I launched federali.st, my hand-crafted, micro-linkable, webbed edition of the Federalist Papers, about 18 months ago.
I thought it’d be interesting to take a look at the number of hits each paper’s received. Here’s what I’ve found:
- Numbers 10 and 51 are widely considered to be the most important of the papers, so it’s not surprising to find them both in the top 5. Federalist 84, famous for its argument against adopting a bill of rights, came in 15th.
- The five papers most cited by the Supreme Court, according to Wikipedia, are 42, 78, 81, 51, and 32. Two of these five (51 and 78) are in my top 5 (4th and 5th respectively). The Court’s favorite, № 42, came in a lousy 54th.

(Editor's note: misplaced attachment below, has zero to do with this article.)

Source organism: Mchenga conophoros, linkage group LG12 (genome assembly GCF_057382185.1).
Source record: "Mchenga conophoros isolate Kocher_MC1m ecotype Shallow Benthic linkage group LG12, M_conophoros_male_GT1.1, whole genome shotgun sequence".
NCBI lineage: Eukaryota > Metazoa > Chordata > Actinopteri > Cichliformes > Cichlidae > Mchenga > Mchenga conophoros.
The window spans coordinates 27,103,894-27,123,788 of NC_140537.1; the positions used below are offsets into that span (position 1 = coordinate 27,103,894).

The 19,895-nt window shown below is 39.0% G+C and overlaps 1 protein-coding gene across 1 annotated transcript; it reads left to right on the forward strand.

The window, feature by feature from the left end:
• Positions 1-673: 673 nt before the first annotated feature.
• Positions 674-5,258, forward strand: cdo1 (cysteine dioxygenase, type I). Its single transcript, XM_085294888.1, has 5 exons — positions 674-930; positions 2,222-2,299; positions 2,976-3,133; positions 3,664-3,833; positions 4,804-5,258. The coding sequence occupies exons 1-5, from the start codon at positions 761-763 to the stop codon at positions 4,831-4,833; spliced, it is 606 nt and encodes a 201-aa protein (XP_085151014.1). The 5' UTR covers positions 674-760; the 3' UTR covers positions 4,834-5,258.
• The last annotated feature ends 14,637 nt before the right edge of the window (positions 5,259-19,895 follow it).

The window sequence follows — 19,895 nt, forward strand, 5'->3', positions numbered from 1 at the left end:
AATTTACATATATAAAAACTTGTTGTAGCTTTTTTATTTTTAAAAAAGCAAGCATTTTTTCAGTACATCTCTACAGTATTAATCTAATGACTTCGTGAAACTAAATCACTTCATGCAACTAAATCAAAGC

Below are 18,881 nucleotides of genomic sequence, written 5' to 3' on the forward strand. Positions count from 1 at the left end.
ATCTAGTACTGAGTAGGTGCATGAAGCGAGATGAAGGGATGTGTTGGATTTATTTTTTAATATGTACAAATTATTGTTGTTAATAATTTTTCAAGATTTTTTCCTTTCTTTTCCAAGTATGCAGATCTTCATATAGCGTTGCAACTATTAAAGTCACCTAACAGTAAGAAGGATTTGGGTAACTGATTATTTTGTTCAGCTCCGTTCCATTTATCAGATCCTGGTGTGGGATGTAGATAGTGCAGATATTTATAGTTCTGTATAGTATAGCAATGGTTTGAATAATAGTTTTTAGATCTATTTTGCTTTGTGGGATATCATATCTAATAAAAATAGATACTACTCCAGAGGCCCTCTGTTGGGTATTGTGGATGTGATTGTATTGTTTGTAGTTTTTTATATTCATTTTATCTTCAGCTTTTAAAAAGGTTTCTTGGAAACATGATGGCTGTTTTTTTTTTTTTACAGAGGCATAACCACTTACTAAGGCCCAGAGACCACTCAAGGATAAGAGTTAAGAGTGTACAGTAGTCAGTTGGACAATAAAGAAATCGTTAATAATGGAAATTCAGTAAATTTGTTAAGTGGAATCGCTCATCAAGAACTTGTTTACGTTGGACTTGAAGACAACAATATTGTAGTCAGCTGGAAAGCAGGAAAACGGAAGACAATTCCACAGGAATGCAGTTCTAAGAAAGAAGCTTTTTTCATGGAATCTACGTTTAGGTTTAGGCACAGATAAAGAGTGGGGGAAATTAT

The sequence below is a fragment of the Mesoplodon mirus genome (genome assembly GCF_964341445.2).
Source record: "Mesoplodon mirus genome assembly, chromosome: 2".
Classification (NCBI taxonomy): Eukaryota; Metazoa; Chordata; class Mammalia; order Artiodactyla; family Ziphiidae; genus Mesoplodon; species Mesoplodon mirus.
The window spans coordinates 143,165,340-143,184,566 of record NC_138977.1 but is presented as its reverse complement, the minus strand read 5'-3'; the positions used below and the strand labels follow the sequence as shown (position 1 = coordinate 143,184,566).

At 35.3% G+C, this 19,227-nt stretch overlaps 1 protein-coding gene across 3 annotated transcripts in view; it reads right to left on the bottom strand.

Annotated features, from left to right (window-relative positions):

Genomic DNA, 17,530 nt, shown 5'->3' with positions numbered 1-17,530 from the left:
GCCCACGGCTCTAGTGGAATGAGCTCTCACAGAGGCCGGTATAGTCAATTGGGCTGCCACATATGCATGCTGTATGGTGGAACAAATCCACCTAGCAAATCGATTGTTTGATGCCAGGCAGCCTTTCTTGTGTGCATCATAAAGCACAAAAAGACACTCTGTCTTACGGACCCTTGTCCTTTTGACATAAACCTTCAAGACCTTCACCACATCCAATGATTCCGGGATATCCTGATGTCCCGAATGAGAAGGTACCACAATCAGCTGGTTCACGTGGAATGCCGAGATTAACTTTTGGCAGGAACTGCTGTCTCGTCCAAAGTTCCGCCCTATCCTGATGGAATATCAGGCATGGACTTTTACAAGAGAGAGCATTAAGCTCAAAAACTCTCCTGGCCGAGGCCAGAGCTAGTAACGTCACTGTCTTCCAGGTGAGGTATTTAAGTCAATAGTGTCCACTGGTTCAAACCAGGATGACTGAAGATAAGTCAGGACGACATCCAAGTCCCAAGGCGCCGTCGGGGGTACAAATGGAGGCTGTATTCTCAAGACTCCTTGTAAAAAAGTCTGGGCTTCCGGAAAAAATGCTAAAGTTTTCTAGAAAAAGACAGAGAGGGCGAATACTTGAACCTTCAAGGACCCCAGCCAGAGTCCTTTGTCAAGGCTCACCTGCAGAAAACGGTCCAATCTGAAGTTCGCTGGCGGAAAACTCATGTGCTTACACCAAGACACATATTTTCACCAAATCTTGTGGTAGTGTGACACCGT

- Numbers 59, 60, and 61 comprise a three-part essay justifying Congress’ power to regulate the election of its members. Apparently, this is the least interesting power our legislature possesses—these three are the least popular papers on the site.
- The single-digit papers all appear in the top 21, and № 1 tops the list. This doesn’t really surpise me. The site’s had a fair amount of attention from web designers (e.g., via plaintxt.org). These visitors would tend to use the first few papers to see the various design elements of the site, typographical and otherwise. Similarly, casual visitors might click on the first few just to see what the site’s all about. This is the only series of related papers that clump together in the results.
In addition to the Federalist Papers, the site hosts copies of the Constitution, the Articles of Confederation, and the Declaration of Independence. Among these three documents, unsurprisingly, the Constitution is by far the most popular.